Tuesday, December 05, 2017

OIE: Taiwan H5N6 Identified As Similar To New Reassortant Reported In Japan


Yesterday, in Taiwan Reports HPAI H5N6 In Migratory Bird, we saw the third report in as many weeks of an east Asian country reporting the fall return of H5N6.

In November both South Korea and Japan unexpectedly reported the arrival of an entirely new reassorted H5N6 virus comprised of the HA and internal genes from last year's European H5N8 virus and the NA from a European H3N6.
Last week, in Tottori University: Shimane HPAI H5N6 A New Reassortment, we were presented with a description, and the following chart.             

Today, via an OIE notification, we learn that yesterday's announced find of H5N6 in Taiwan - nearly 1,000 miles south of the earlier South Korea and Japan detections - is also a new reassortment of HPAI H5N8.

Some excerpts from that report, then I'll return with a bit more.


Source of the outbreak(s) or origin of infection    

    Unknown or inconclusive

Epidemiological comments    

On 1 December 2017, one dead black-faced spoonbill was found in Taijiang National Park (Republic of China) by the staff of the National Park and was sent to the National Laboratory (Animal Health Research Institute, AHRI) by the local Livestock Disease Control Center (LDCC). H5N6 subtype of highly pathogenic avian influenza was detected and confirmed by the AHRI in the evening of 4 December 2017.
The LDCC disinfected the neighboring areas of the spot where the dead black-faced spoonbill was found and has completed clinical examination and sampling of all poultry farms (four chicken farms) within 5 km radius of the spot. All chicken in the four farms are clinically healthy. They are under intensified surveillance for three months to detect, if any, spreading of the virus. In addition, to be further well-prepared for the increased risk of HPAI epidemics, the government have launched active surveillance over three categories of higher risk poultry farms: (1) poultry farms located within 3 km radius around wetlands nationwide; (2) outdoor feeding duck farms; and (3) native chicken farms.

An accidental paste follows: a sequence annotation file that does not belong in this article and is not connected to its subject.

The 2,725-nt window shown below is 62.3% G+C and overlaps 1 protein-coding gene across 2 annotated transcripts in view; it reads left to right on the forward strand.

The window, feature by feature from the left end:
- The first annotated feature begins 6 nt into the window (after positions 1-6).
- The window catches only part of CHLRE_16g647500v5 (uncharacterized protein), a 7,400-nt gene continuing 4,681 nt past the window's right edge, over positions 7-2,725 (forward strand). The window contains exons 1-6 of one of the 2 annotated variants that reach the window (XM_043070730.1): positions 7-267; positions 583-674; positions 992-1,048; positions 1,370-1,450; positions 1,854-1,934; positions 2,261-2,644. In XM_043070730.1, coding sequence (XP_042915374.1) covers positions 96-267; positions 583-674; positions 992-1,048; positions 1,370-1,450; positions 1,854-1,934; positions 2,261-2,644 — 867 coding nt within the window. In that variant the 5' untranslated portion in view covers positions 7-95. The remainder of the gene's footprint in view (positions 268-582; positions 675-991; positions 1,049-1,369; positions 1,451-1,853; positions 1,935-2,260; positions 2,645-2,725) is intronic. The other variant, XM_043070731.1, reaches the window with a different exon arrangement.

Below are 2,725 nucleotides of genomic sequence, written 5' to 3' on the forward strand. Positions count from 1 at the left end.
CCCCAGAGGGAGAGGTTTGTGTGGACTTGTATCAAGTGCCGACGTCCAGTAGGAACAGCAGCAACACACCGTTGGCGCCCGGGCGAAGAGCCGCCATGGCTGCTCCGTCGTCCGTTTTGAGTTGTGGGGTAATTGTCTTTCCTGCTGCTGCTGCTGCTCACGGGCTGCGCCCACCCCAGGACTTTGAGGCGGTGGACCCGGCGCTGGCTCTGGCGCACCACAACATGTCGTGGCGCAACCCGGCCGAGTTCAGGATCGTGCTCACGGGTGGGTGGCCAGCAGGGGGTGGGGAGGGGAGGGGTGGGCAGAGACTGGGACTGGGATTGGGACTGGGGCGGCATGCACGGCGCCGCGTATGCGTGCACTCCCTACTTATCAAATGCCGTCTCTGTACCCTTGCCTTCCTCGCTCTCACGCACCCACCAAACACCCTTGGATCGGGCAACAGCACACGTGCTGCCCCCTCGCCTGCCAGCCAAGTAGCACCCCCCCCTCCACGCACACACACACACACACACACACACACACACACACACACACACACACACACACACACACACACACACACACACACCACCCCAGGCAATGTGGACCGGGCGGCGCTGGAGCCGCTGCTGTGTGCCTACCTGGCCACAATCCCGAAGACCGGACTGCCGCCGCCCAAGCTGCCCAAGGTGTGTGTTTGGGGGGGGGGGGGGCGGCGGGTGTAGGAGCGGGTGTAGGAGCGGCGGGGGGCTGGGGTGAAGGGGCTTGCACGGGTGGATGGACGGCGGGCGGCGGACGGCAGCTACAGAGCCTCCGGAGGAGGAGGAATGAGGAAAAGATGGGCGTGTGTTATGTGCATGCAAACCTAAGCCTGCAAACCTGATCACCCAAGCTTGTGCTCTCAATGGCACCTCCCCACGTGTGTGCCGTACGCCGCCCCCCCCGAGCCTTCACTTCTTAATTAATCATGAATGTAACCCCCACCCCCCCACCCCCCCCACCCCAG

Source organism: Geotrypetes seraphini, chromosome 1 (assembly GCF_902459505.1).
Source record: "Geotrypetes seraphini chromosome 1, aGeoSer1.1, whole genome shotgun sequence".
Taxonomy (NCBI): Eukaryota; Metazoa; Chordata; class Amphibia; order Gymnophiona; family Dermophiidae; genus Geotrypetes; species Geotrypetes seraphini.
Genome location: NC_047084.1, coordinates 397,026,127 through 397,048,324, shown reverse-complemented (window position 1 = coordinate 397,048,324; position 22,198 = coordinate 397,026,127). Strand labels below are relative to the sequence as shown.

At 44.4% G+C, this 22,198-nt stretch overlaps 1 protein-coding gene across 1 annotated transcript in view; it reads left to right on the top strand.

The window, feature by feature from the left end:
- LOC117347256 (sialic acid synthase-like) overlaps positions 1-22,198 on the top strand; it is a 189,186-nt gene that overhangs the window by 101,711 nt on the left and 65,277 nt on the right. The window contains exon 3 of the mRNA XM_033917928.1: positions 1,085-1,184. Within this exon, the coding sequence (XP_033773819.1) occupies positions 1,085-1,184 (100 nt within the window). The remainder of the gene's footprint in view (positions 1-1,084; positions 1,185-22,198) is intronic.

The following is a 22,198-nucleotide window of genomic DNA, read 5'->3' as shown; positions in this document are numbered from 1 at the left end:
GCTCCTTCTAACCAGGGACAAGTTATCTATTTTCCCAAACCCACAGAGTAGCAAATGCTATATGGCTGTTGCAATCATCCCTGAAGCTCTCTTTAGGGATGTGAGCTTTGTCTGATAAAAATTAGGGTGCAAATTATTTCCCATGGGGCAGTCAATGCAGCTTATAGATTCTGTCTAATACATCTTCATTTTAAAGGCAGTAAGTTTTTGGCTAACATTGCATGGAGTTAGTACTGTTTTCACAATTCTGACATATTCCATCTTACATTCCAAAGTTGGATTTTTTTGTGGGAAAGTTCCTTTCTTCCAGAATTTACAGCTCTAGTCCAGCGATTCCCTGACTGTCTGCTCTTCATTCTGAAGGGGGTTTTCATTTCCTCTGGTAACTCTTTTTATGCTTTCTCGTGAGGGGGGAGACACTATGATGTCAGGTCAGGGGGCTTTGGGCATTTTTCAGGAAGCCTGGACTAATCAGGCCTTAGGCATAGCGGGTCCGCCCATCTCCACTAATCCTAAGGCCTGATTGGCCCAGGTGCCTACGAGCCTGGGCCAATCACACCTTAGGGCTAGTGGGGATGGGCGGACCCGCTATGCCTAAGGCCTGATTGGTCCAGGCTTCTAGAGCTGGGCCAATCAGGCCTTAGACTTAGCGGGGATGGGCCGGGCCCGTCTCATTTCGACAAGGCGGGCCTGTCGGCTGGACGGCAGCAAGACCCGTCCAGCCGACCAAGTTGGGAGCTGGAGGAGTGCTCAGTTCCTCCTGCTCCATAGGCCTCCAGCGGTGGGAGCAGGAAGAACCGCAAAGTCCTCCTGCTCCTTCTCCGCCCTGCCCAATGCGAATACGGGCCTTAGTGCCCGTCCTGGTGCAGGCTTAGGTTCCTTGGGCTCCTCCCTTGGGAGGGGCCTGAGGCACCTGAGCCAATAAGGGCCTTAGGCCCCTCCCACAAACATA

According to preliminary analysis by the AHRI, the current H5N6 virus is different (identity 92.4%) from the H5N6 virus that was detected in February 2017, but is closely related to the one found in wild birds in Japan last November. The HA genomic sequences share about 99% identity with the H5N8 virus which has caused major outbreaks in Europe from late 2016 to early 2017. The NA genome is similar to the HxN6 which is widespread in wild birds in Eurasia.
The irony here is that over the summer the fear was the Asian H5N6 would make its way to Europe, or to North America, much the way that H5N8 had over the past couple of years (see Germany: FLI Risk Assessment On Return Of HPAI H5 Avian Flu).
While that could still happen, for now we are dealing with a spin off from last year's H5N8 European epizootic, one that is showing remarkable persistence and spread along the East Asian Flyway.
How it stacks up against its parental H5N8 virus, or the Asian H5N6 it seems to have (at least temporarily) usurped, remains to be seen. So far, we aren't seeing the number of outbreaks we were seeing last year in either Asia or Europe.
The only good news is that with an H5N8 parentage, it may be less able to infect mammals  than a descendant from the Asian H5N6 virus. But of course, these viruses continue to evolve and adapt, and so nothing can be stated with certainty.
Nevertheless, we appear to have a new biologically `fit', highly mobile HPAI virus to watch.  One whose southward spread appears to be even faster than was H5N6's last year.

Stay tuned.

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